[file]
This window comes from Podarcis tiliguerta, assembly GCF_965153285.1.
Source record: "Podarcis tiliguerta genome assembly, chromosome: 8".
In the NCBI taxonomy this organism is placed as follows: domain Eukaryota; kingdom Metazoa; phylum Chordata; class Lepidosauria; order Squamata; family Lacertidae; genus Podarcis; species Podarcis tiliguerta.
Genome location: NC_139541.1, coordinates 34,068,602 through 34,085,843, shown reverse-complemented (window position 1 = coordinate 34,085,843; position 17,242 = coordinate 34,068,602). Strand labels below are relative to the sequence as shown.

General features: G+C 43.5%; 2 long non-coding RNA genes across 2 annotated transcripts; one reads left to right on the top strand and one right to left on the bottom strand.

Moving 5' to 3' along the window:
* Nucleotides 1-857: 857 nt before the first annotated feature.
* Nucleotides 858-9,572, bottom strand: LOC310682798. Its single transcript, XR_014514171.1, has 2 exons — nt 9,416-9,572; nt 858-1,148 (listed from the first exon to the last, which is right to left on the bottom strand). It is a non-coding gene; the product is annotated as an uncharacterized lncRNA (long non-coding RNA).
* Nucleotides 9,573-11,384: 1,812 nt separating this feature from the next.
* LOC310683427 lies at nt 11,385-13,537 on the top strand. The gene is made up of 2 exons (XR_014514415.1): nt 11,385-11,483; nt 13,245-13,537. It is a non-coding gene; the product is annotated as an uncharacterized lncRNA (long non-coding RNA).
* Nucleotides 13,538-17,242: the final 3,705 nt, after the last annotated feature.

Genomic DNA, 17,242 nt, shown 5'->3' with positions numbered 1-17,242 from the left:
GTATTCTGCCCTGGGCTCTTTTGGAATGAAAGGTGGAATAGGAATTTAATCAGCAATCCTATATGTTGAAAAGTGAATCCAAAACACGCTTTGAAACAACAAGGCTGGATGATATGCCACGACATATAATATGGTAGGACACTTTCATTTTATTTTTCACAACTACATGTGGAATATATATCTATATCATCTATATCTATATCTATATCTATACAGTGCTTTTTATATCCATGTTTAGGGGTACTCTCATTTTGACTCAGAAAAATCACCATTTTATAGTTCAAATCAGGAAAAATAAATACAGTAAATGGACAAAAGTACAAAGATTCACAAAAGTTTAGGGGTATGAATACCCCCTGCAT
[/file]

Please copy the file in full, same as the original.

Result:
This window comes from Podarcis tiliguerta, assembly GCF_965153285.1.
Source record: "Podarcis tiliguerta genome assembly, chromosome: 8".
In the NCBI taxonomy this organism is placed as follows: domain Eukaryota; kingdom Metazoa; phylum Chordata; class Lepidosauria; order Squamata; family Lacertidae; genus Podarcis; species Podarcis tiliguerta.
Genome location: NC_139541.1, coordinates 34,068,602 through 34,085,843, shown reverse-complemented (window position 1 = coordinate 34,085,843; position 17,242 = coordinate 34,068,602). Strand labels below are relative to the sequence as shown.

General features: G+C 43.5%; 2 long non-coding RNA genes across 2 annotated transcripts; one reads left to right on the top strand and one right to left on the bottom strand.

Moving 5' to 3' along the window:
* Nucleotides 1-857: 857 nt before the first annotated feature.
* Nucleotides 858-9,572, bottom strand: LOC310682798. Its single transcript, XR_014514171.1, has 2 exons — nt 9,416-9,572; nt 858-1,148 (listed from the first exon to the last, which is right to left on the bottom strand). It is a non-coding gene; the product is annotated as an uncharacterized lncRNA (long non-coding RNA).
* Nucleotides 9,573-11,384: 1,812 nt separating this feature from the next.
* LOC310683427 lies at nt 11,385-13,537 on the top strand. The gene is made up of 2 exons (XR_014514415.1): nt 11,385-11,483; nt 13,245-13,537. It is a non-coding gene; the product is annotated as an uncharacterized lncRNA (long non-coding RNA).
* Nucleotides 13,538-17,242: the final 3,705 nt, after the last annotated feature.

Genomic DNA, 17,242 nt, shown 5'->3' with positions numbered 1-17,242 from the left:
GTATTCTGCCCTGGGCTCTTTTGGAATGAAAGGTGGAATAGGAATTTAATCAGCAATCCTATATGTTGAAAAGTGAATCCAAAACACGCTTTGAAACAACAAGGCTGGATGATATGCCACGACATATAATATGGTAGGACACTTTCATTTTATTTTTCACAACTACATGTGGAATATATATCTATATCATCTATATCTATATCTATATCTATACAGTGCTTTTTATATCCATGTTTAGGGGTACTCTCATTTTGACTCAGAAAAATCACCATTTTATAGTTCAAATCAGGAAAAATAAATACAGTAAATGGACAAAAGTACAAAGATTCACAAAAGTTTAGGGGTATGAATACCCCCTGCAT